John Travolta may not be the box office heartthrob he used to be, but this doesn't mean he hasn't continued to turn out some great performances over the years. After spending several films singing, dancing, or both, Travolta began branching out into other genres. The result? His career took a dip. That is, until a little movie called Pulp Fiction, which reminded everyone Travolta could do more than dance (though he still did it well).
Since then, he's continued churning out memorable performances in various genres, from an FBI agent switching faces with Nicolas Cage to the voice of a not-so-super-powered dog in Disney's Bolt. But, like any other actor, he's also had his fair share of flops, particularly in recent years. In fact, his 2018 biographical crime drama Gotti ended up with the dreaded 0% rating on Rotten Tomatoes.
We're looking back at some of Travolta's best (and worst) films, from the ones he should never have touched to the ones that wouldn't have made it without him.
19 Saved: Saturday Night Fever
What better film to kick off this list than the one that gained disco music and Travolta worldwide fame? Featuring one of cinema's greatest soundtracks and an Oscar-nominated performance by Travolta, Saturday Night Fever holds a firm spot as one of the best movies from the '70s.
18 Ruined: Battlefield Earth
Now, we begin to look at Travolta's ugly side... and, honestly, it can't get much worse than this. Envisioned as a sci-fi epic to represent Scientology, Battlefield Earth will instead be remembered for its nine Razzie wins and as the 20th Century's worst film (according to the Stinkers Bad Movie Awards).
But, while the plot, effects, and cinematography are atrocious, it's Travolta's ridiculous overacting as lead alien Terl that makes it one of cinema's worst productions.
17 Saved: Grease
A year after he dominated the dance floor and the disco community, Travolta set his sights on singing and the greaser culture. And, thus, he further cemented himself as a leading man everyone needed to pay attention to.
With Grammy winner Olivia Newton-John alongside him, Travolta made Grease one of the most successful musicals of all time.
16 Ruined: Hairspray
Yeah, we know. The image above is kind of creepy. But, amazingly, we didn't use Photoshop. That's actually John Travolta portraying Edna Turnblad in the 2007 Hairspray remake.
While it was good that the film continued the tradition of having a man in drag play Edna, Travolta's involvement divided critics. Sure, Travolta was a scene-stealer, but he sometimes proved more distracting than anything.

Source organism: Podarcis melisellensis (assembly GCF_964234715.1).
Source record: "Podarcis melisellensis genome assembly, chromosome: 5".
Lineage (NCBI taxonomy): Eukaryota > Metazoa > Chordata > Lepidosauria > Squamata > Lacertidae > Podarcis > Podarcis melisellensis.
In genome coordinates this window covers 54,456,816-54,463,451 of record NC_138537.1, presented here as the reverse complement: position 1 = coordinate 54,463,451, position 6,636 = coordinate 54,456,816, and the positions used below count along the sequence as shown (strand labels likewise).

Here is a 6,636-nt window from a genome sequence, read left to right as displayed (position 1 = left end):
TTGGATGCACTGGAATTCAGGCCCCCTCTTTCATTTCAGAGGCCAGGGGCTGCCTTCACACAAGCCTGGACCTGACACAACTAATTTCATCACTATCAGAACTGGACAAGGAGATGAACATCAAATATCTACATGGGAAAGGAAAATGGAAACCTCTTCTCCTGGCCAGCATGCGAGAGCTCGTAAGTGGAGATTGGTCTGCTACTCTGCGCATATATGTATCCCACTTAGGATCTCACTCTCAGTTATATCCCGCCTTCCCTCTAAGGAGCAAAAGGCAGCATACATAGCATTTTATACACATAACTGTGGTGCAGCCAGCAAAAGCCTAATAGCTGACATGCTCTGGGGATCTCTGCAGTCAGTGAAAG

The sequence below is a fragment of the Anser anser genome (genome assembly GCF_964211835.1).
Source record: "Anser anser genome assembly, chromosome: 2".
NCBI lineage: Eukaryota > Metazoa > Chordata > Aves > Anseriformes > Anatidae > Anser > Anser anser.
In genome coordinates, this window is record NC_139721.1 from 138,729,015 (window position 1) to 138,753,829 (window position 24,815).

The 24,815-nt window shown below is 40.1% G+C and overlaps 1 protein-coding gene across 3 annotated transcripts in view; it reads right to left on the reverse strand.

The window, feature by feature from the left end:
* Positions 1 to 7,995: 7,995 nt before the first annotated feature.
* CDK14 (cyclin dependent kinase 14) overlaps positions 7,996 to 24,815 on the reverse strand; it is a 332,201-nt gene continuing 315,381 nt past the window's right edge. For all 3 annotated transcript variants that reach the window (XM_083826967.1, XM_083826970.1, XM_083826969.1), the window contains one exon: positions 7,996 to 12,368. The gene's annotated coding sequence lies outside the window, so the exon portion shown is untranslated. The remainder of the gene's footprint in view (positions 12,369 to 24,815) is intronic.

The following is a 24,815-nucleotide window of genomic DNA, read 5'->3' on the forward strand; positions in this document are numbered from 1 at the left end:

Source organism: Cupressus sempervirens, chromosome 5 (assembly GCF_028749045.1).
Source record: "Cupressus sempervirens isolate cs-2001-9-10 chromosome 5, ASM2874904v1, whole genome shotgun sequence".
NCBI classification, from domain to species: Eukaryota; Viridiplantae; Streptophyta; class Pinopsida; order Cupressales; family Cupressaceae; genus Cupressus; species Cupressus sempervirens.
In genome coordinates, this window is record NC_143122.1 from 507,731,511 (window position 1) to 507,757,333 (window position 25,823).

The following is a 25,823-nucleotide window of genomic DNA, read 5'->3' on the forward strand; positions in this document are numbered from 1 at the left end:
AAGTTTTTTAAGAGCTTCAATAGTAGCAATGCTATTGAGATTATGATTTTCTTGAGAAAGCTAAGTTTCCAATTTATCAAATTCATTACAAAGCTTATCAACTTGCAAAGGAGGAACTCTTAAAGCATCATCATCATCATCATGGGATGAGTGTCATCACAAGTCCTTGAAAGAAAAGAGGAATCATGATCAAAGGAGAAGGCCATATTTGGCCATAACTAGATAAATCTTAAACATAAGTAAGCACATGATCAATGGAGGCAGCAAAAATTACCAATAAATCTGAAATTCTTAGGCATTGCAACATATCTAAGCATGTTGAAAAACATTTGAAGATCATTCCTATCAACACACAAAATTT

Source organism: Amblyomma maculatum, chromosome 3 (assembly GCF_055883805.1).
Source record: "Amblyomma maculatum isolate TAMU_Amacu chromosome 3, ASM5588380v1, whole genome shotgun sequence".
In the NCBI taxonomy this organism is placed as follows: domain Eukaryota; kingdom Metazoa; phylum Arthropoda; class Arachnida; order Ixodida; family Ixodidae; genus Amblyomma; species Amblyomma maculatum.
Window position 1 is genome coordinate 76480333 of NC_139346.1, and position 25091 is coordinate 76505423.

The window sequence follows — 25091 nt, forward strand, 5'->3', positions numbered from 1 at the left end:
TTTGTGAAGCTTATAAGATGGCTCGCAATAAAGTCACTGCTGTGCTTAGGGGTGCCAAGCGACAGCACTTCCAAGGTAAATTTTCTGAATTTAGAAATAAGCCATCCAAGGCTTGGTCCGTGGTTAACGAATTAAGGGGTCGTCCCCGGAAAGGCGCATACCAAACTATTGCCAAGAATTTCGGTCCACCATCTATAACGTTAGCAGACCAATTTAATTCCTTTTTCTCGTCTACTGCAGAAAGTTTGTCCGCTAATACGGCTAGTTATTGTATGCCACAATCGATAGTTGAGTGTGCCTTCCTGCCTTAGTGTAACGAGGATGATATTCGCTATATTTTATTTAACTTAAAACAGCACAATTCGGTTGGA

15 Saved: Face/Off
As with Nicolas Cage, this John Woo blockbuster wouldn't have worked without Travolta, as the two play off each other so well (though, with their characters switching faces, that's kind of a requirement).
Praised for its over-the-top action, thrilling story, and memorably zany humor by both Cage and Travolta, Face/Off is a movie Travolta will likely never forget (if it really is him...).
14 Ruined: Swordfish
Though this film is mostly remembered for Halle Berry's topless scene, it's also worth pointing out how poorly it utilized its all-star cast, including Hugh Jackman, Don Cheadle, and Sam Shepard. However, the actor who arguably had it the worst was John Travolta, whose performance as Gabriel Shear a spy who hires a computer hacker (Jackman) to steal billions in government funds, earned him a Razzie nomination (shared with another performance we'll mention later).
13 Saved: Blow Out
Though John Travolta never got to act in an Alfred Hitchcock film, he got the next best thing by starring in Brian De Palma's 1981 political thriller Blow Out.
Travolta plays a Philadelphia sound technician who rescues a woman from a car crash, only to discover he has captured audio evidence of a possible assassination. From here, Travolta gets involved in a high-stakes political conspiracy that will have you hooked until the film's shocking conclusion.
12 Ruined: The Taking of Pelham 123
Why remake a film with a 100% Rotten Tomatoes rating? We don't know, but Top Gun director Tony Scott did, and the result was almost half of that. However, it might've done better if John Travolta had been more believable as the main villain.
While Denzel Washington leads the film, it's Travolta's performance that seems to be remembered more by critics, but not in a good way.
11 Saved: Urban Cowboy
While many are quick to label it as a country version of Saturday Night Fever, this romantic drama is much more.